all of this is that I'll never write another book under contract, because that
                  kind of pressure does very odd things to my process. But I have a cushy day
                  job: people who write for a living don't have the luxury of only selling books
                  they've already written. And the pressure of public expectation can be a
                  HUGE stumbling block; I'm sure that's much of what caused Rowling's delay.
                  Writers aren't machines. They're people.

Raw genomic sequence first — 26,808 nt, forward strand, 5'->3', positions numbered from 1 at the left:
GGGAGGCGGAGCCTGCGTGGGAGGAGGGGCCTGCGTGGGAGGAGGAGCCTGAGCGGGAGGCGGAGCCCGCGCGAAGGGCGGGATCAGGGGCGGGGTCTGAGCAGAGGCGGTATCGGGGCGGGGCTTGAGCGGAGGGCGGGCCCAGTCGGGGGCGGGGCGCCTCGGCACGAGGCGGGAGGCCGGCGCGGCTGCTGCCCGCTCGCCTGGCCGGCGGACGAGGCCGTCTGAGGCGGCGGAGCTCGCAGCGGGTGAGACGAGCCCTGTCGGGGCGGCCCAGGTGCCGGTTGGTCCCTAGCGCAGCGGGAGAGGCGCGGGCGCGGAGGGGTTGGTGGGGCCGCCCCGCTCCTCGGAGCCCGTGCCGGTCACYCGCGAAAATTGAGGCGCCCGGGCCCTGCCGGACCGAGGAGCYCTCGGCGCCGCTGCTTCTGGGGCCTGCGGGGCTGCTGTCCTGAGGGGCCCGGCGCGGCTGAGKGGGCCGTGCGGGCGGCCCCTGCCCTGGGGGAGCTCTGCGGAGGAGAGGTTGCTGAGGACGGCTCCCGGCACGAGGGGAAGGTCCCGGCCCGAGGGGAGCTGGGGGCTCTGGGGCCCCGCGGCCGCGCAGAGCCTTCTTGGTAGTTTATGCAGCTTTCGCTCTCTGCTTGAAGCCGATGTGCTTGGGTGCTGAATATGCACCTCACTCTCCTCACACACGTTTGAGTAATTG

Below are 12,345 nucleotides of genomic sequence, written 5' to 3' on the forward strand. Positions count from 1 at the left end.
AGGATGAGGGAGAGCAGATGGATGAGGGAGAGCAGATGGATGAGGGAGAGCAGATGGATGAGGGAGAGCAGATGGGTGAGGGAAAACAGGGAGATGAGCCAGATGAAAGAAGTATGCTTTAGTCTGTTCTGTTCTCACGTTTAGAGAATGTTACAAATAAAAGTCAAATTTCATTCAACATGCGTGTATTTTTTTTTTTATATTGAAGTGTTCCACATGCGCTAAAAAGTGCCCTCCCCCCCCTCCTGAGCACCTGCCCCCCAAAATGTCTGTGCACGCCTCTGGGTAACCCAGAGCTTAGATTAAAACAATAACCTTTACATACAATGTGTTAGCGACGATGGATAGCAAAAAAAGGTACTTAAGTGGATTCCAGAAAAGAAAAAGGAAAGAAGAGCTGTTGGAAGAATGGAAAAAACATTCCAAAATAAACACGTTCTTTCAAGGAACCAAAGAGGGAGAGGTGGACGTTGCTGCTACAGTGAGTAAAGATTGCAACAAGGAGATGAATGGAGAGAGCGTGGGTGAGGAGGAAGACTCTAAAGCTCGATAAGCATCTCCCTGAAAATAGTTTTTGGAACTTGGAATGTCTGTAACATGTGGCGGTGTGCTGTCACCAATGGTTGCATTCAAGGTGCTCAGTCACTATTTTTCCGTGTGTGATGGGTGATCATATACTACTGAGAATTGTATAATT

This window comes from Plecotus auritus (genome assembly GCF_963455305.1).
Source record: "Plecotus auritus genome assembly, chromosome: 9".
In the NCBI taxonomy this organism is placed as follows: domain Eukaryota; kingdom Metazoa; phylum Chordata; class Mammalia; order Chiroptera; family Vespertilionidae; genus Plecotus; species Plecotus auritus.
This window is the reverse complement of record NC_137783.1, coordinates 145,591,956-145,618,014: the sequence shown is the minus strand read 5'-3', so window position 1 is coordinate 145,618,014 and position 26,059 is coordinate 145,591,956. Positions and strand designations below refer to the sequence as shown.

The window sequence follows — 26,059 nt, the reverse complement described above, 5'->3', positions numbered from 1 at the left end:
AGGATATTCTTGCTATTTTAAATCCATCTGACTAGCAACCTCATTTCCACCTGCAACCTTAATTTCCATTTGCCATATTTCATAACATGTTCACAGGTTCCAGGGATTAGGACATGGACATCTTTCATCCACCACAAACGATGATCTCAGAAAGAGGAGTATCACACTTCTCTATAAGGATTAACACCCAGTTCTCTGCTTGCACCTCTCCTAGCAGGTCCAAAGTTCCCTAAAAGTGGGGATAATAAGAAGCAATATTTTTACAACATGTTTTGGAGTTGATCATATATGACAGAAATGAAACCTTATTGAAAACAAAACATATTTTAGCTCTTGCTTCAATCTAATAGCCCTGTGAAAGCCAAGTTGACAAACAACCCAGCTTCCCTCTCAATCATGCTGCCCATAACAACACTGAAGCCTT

And that's only the writing half of the equation. Throw the vagaries of
                  publishing into the loop -- since editors are overworked, underpaid, and as
                  subject to delays and distractions as writers are -- and things get *really*
                  unpredictable.

                  So please don't beat up writers whose books seem to be taking too long. I
                  guarantee you that they're even more upset about it than you are!

                  Susan


                  [Non-text portions of this message have been removed]